Employers should note that Title VII applies to employers with at least 15 employees, though many state and local anti-discrimination laws that protect LGBTQ workers apply to smaller employers.
Scope of the Ruling
“There are definite health and benefit considerations for employers stemming from the court’s ruling,” Blaisdell said. For example, LGBTQ employees may rely on the case to argue that employers are required to offer medical plans providing transgender medical benefits to them.
“Yet, many faith-based employers decline coverage for such services on the basis that covering transgender benefits would conflict with moral and religious teachings,” she said. “This push and pull between individual rights and religious liberties was left unresolved by the court’s decision.”
Jay Dade, an attorney with Polsinelli in Kansas City, Mo., said he would caution anyone from drawing legal conclusions past the issues addressed by Bostock—that is, those of employment. However, he noted, employers are always free to offer protections beyond those provided by applicable laws and many provide employment protections to LGBTQ employees through workplace policies.
“The court also made it a point to note that these cases did not require the court to address concerns about religious conviction,” added Jason Plowman, also an attorney with Polsinelli in Kansas City, Mo. On that point, the court specifically noted that “how these doctrines protecting religious liberty interact with Title VII are questions for future cases” because “none of the employers before us today represent in this court that compliance with Title VII will infringe their own religious liberties in any way.”
The intersection of these two sets of protections will almost certainly be a focus of future litigation related to sexual orientation and gender identity, along with how the Bostock ruling applies or does not apply in other contexts, Plowman said.
For instance, the U.S. Department of Health and Human Services (HHS) announced a final rule on June 12, three days before the Bostock decision, that eliminated anti-discrimination protections based on gender identity in health care and health insurance that the agency said were unenforceable and exceeded the prior administration’s authority.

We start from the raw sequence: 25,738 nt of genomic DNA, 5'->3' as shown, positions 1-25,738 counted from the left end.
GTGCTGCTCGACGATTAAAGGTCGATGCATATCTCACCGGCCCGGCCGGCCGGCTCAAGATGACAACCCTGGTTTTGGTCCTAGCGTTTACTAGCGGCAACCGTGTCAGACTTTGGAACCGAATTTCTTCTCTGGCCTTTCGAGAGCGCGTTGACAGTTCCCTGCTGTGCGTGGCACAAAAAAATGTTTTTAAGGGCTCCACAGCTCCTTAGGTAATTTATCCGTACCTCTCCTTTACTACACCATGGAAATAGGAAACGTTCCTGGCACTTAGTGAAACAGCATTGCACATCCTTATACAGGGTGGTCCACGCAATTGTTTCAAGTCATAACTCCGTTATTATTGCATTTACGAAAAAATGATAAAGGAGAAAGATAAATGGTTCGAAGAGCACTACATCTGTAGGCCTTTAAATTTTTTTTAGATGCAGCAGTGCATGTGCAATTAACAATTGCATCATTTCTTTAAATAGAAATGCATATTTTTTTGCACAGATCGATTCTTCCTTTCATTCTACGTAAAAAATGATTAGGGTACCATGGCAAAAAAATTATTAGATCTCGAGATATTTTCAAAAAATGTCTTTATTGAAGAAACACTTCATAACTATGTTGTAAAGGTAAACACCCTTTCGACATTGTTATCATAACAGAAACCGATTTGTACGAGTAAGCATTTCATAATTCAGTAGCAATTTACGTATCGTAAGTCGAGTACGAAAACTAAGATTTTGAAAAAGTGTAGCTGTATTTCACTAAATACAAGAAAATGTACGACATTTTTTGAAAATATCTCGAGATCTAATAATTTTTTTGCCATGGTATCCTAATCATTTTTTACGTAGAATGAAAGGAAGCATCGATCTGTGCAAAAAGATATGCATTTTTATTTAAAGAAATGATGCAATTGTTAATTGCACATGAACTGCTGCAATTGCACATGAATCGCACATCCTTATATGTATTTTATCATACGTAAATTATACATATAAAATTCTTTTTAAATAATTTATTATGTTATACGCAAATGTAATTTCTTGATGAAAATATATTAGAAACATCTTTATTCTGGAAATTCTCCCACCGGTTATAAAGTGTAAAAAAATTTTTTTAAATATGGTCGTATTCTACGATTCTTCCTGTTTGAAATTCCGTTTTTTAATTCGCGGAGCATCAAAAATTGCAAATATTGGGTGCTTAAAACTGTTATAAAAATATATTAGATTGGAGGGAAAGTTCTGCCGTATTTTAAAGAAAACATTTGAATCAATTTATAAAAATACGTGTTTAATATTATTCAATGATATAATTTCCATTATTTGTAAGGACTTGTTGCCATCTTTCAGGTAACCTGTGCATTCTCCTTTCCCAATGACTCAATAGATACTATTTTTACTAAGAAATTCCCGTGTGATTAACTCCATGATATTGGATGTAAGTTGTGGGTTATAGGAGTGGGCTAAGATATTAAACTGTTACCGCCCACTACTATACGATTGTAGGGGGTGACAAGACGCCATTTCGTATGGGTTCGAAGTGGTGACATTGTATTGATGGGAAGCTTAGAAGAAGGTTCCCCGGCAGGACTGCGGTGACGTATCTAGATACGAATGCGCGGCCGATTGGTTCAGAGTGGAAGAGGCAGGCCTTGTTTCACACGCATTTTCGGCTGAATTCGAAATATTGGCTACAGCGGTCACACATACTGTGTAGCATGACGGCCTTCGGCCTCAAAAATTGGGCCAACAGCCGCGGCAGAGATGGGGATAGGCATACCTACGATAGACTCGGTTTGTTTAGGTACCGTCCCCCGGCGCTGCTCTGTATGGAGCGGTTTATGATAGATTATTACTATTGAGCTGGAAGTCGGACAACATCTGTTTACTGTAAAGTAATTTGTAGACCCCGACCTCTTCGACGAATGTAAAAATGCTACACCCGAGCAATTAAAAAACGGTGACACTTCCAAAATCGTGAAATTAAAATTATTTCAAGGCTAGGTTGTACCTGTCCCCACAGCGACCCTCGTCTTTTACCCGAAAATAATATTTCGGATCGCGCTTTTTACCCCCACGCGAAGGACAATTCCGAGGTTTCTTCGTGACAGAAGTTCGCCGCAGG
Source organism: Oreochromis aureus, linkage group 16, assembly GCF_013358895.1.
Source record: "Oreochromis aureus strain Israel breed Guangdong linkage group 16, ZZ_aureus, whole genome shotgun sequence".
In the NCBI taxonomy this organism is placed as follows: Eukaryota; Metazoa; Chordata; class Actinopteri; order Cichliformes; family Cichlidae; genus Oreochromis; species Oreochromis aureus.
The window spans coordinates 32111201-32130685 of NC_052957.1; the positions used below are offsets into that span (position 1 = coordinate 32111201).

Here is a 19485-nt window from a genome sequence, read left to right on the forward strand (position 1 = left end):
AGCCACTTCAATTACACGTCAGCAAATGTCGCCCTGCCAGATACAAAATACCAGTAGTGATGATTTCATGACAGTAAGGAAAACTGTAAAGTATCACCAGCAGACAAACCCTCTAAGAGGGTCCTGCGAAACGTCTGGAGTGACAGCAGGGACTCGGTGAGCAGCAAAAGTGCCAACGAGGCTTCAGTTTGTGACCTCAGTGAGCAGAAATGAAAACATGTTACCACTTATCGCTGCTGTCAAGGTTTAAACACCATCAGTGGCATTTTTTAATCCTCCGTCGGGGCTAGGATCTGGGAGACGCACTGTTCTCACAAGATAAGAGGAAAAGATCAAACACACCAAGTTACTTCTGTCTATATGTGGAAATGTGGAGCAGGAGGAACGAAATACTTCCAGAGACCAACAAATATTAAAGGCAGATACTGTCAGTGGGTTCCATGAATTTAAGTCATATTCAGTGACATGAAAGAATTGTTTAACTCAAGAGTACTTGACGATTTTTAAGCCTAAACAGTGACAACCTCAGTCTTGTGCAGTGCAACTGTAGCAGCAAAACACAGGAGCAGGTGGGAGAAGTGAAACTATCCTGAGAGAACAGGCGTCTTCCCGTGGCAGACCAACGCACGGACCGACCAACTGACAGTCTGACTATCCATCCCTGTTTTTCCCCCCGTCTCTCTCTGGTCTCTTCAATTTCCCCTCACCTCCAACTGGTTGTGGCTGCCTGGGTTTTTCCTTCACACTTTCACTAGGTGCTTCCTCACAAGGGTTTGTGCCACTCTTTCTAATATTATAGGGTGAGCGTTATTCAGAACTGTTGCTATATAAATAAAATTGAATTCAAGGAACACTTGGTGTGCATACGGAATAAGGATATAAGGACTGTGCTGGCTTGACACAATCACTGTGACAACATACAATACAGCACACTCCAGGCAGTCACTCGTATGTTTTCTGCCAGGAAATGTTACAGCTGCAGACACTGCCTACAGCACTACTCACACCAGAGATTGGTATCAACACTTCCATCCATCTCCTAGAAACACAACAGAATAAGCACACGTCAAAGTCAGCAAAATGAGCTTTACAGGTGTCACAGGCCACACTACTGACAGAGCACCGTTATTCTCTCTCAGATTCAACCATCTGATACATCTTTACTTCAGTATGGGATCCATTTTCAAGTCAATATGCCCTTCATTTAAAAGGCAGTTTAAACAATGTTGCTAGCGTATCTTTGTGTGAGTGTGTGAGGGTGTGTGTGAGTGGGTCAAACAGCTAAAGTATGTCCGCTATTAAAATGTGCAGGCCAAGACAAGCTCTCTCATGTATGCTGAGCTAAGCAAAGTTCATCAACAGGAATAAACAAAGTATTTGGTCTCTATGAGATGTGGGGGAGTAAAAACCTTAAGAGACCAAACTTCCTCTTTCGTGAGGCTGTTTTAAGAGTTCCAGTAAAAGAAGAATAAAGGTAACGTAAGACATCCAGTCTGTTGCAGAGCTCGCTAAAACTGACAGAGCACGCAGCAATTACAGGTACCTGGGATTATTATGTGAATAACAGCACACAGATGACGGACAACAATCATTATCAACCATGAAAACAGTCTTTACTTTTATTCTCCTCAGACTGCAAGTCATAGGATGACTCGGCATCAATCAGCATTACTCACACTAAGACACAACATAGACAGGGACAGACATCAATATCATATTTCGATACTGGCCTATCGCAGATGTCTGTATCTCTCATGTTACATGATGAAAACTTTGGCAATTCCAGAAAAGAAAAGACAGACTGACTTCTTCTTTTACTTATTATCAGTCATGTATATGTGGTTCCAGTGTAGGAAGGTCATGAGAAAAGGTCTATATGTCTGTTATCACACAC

“The Supreme Court ruling does not directly impact the recent HHS rule,” noted Jeffrey Smith, an attorney with Fisher Phillips. That’s because the HHS interpretation is based on Section 1557 of the Affordable Care Act, while the Supreme Court was interpreting provisions of Title VII.
“That said, it does demonstrate a shift in the legal landscape, and it may be harder for HHS to continue to enforce the interpretation it has just released,” Smith added.
Coffey said employers should expect a wave of litigation over the “outer reaches” of the Bostock decision. “There is no question that there will be many new filings alleging discriminatory failures to hire, harassment and hostile work environment claims, and discriminatory termination, all based on the sexual orientation, transgender status or gender identity of applicants and employees.”
For many employers, the Bostock decision will reinforce their policies prohibiting discrimination in employment on the basis of sexual orientation and gender identity, said Lori Armstrong Halber, an attorney with Reed Smith in Philadelphia and Princeton, N.J. Other employers will need to amend their policies immediately to include sexual orientation and gender identity within the classes protected from discrimination in their workplace.